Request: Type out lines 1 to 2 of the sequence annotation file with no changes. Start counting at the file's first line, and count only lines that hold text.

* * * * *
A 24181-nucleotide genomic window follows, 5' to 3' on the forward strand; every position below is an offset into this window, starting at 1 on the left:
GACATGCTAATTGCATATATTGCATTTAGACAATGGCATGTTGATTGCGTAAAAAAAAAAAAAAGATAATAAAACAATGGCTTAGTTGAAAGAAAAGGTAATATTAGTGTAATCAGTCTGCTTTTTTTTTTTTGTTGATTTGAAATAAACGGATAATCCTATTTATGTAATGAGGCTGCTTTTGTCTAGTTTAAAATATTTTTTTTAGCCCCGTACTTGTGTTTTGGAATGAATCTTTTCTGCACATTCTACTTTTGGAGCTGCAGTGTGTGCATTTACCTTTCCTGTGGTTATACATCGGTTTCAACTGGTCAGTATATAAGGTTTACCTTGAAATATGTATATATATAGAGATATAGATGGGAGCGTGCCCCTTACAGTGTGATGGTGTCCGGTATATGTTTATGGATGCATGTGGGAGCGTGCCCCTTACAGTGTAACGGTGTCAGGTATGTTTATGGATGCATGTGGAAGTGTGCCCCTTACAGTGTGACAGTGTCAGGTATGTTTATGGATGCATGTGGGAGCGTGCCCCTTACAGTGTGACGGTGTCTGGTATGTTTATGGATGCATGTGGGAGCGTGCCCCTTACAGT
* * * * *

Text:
A 24181-nucleotide genomic window follows, 5' to 3' on the forward strand; every position below is an offset into this window, starting at 1 on the left:
GACATGCTAATTGCATATATTGCATTTAGACAATGGCATGTTGATTGCGTAAAAAAAAAAAAAAGATAATAAAACAATGGCTTAGTTGAAAGAAAAGGTAATATTAGTGTAATCAGTCTGCTTTTTTTTTTTTGTTGATTTGAAATAAACGGATAATCCTATTTATGTAATGAGGCTGCTTTTGTCTAGTTTAAAATATTTTTTTTAGCCCCGTACTTGTGTTTTGGAATGAATCTTTTCTGCACATTCTACTTTTGGAGCTGCAGTGTGTGCATTTACCTTTCCTGTGGTTATACATCGGTTTCAACTGGTCAGTATATAAGGTTTACCTTGAAATATGTATATATATAGAGATATAGATGGGAGCGTGCCCCTTACAGTGTGATGGTGTCCGGTATATGTTTATGGATGCATGTGGGAGCGTGCCCCTTACAGTGTAACGGTGTCAGGTATGTTTATGGATGCATGTGGAAGTGTGCCCCTTACAGTGTGACAGTGTCAGGTATGTTTATGGATGCATGTGGGAGCGTGCCCCTTACAGTGTGACGGTGTCTGGTATGTTTATGGATGCATGTGGGAGCGTGCCCCTTACAGT